Published on 12/07/2017
KITTY WATT is a master of the art of aquatint etching. She has a number of fine prints in our current Summer Exhibition. Here she explains the printmaking process.
Etching is an exciting and varied art form and Aquatint is one of many techniques used. There is as much skill in the inking of the plate as in producing an image in the metal, which is what makes each print so unique.
The etching plate is usually made of zinc, copper or steel. It is cleaned and coated in acid resistant 'hard ground'. The design is scratched onto the plate and immersed in acid which bites into the metal, forming a groove. This gives a line print.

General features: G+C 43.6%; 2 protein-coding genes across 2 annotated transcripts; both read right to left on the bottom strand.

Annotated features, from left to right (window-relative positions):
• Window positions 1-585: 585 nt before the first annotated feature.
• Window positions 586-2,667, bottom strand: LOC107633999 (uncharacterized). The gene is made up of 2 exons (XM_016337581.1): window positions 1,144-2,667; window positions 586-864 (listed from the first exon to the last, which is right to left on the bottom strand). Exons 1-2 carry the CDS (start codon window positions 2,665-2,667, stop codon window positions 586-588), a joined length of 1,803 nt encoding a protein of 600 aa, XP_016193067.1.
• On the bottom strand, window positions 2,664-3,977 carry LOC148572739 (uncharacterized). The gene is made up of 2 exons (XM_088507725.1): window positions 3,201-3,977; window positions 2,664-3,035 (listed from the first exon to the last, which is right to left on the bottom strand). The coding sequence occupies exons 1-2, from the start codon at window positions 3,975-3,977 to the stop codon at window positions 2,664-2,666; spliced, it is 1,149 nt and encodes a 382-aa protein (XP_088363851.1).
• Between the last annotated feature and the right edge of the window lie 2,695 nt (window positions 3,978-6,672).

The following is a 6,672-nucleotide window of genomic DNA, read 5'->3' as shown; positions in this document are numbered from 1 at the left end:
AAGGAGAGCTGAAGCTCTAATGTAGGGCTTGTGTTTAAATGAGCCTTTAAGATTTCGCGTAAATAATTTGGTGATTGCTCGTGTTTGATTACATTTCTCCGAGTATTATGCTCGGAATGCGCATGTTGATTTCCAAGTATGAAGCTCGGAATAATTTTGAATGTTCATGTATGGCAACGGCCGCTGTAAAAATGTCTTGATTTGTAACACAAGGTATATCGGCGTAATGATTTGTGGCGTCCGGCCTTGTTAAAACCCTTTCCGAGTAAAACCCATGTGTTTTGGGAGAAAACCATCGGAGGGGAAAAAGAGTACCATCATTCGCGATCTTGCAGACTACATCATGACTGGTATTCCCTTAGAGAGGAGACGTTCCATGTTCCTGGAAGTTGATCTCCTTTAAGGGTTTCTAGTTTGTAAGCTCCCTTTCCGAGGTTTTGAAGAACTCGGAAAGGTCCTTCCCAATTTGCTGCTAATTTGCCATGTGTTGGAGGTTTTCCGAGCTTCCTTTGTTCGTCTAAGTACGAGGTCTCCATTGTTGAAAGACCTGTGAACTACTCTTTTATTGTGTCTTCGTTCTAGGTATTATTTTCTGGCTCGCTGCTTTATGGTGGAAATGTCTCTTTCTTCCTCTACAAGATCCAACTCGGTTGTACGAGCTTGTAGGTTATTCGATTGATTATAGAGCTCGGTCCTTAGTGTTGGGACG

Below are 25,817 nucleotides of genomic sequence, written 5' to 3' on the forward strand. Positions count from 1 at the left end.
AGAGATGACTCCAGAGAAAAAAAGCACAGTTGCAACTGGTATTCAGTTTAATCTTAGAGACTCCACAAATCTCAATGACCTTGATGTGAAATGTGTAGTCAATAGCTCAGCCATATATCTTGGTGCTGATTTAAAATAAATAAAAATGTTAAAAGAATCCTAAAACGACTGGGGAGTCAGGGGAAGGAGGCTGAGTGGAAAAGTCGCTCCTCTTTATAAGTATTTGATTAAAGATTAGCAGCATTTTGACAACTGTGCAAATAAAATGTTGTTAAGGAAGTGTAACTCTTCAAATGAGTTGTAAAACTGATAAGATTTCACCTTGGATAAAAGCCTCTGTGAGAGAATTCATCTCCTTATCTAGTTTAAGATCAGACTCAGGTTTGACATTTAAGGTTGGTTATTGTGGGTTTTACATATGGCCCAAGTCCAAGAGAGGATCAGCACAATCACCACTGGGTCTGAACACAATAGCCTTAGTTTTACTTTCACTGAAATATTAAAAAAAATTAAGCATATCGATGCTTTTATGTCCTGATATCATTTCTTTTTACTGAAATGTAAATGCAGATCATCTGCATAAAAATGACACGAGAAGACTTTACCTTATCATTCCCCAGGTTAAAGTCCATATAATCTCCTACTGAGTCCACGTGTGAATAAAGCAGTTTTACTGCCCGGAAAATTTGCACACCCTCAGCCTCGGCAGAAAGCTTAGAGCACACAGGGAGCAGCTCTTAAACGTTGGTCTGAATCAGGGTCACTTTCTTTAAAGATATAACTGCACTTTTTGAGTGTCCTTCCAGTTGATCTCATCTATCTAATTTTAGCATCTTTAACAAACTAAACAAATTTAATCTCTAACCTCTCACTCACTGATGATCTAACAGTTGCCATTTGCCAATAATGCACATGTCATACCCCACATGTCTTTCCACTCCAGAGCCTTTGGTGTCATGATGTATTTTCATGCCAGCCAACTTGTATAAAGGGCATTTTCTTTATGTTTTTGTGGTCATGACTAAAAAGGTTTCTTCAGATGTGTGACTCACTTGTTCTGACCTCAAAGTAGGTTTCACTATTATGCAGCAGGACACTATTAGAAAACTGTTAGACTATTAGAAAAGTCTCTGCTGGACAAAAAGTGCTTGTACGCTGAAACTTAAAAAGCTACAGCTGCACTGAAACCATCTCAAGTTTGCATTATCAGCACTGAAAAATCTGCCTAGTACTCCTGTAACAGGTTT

Powdered rosin is sprinkled onto the plate and sealed with heat. This coats the metal in a fine dust, varnish is painted on areas of the plate to be kept light and immersed in acid for a very short time. More areas of the plate are painted as it is immersed for longer and longer times. This gives tones to the etching.
The cleaned plate is coated in ink, polished with muslin and tissue paper, before it is placed, face up, on the etching press. It is covered with damp paper and blankets before it is moved through the etching press to produce one print. It has to be re-inked for each individual Aquatint etching.